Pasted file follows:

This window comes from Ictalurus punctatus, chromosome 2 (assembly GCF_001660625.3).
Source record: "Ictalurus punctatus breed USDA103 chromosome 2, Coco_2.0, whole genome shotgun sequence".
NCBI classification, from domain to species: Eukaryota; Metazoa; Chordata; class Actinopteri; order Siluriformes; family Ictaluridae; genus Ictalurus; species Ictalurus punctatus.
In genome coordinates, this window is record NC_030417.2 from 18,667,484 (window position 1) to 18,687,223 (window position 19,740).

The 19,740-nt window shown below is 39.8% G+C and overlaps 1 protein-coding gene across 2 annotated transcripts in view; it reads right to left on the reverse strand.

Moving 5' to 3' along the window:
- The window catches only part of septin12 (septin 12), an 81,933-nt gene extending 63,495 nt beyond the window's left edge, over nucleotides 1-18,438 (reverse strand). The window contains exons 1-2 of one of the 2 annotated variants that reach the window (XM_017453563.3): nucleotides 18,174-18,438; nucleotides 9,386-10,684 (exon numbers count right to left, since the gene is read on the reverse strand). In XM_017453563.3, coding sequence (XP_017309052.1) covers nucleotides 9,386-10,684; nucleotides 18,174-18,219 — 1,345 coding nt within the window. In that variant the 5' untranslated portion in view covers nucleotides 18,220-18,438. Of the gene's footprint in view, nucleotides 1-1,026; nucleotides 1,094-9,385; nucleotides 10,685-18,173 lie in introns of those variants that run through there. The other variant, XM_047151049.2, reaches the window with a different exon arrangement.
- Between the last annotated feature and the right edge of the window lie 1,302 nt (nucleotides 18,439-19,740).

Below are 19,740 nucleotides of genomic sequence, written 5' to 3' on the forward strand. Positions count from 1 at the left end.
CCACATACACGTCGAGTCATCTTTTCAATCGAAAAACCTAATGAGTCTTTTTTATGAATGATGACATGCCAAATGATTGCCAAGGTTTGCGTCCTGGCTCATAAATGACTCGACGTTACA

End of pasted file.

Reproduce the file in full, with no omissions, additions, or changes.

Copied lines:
This window comes from Ictalurus punctatus, chromosome 2 (assembly GCF_001660625.3).
Source record: "Ictalurus punctatus breed USDA103 chromosome 2, Coco_2.0, whole genome shotgun sequence".
NCBI classification, from domain to species: Eukaryota; Metazoa; Chordata; class Actinopteri; order Siluriformes; family Ictaluridae; genus Ictalurus; species Ictalurus punctatus.
In genome coordinates, this window is record NC_030417.2 from 18,667,484 (window position 1) to 18,687,223 (window position 19,740).

The 19,740-nt window shown below is 39.8% G+C and overlaps 1 protein-coding gene across 2 annotated transcripts in view; it reads right to left on the reverse strand.

Moving 5' to 3' along the window:
- The window catches only part of septin12 (septin 12), an 81,933-nt gene extending 63,495 nt beyond the window's left edge, over nucleotides 1-18,438 (reverse strand). The window contains exons 1-2 of one of the 2 annotated variants that reach the window (XM_017453563.3): nucleotides 18,174-18,438; nucleotides 9,386-10,684 (exon numbers count right to left, since the gene is read on the reverse strand). In XM_017453563.3, coding sequence (XP_017309052.1) covers nucleotides 9,386-10,684; nucleotides 18,174-18,219 — 1,345 coding nt within the window. In that variant the 5' untranslated portion in view covers nucleotides 18,220-18,438. Of the gene's footprint in view, nucleotides 1-1,026; nucleotides 1,094-9,385; nucleotides 10,685-18,173 lie in introns of those variants that run through there. The other variant, XM_047151049.2, reaches the window with a different exon arrangement.
- Between the last annotated feature and the right edge of the window lie 1,302 nt (nucleotides 18,439-19,740).

Below are 19,740 nucleotides of genomic sequence, written 5' to 3' on the forward strand. Positions count from 1 at the left end.
CCACATACACGTCGAGTCATCTTTTCAATCGAAAAACCTAATGAGTCTTTTTTATGAATGATGACATGCCAAATGATTGCCAAGGTTTGCGTCCTGGCTCATAAATGACTCGACGTTACA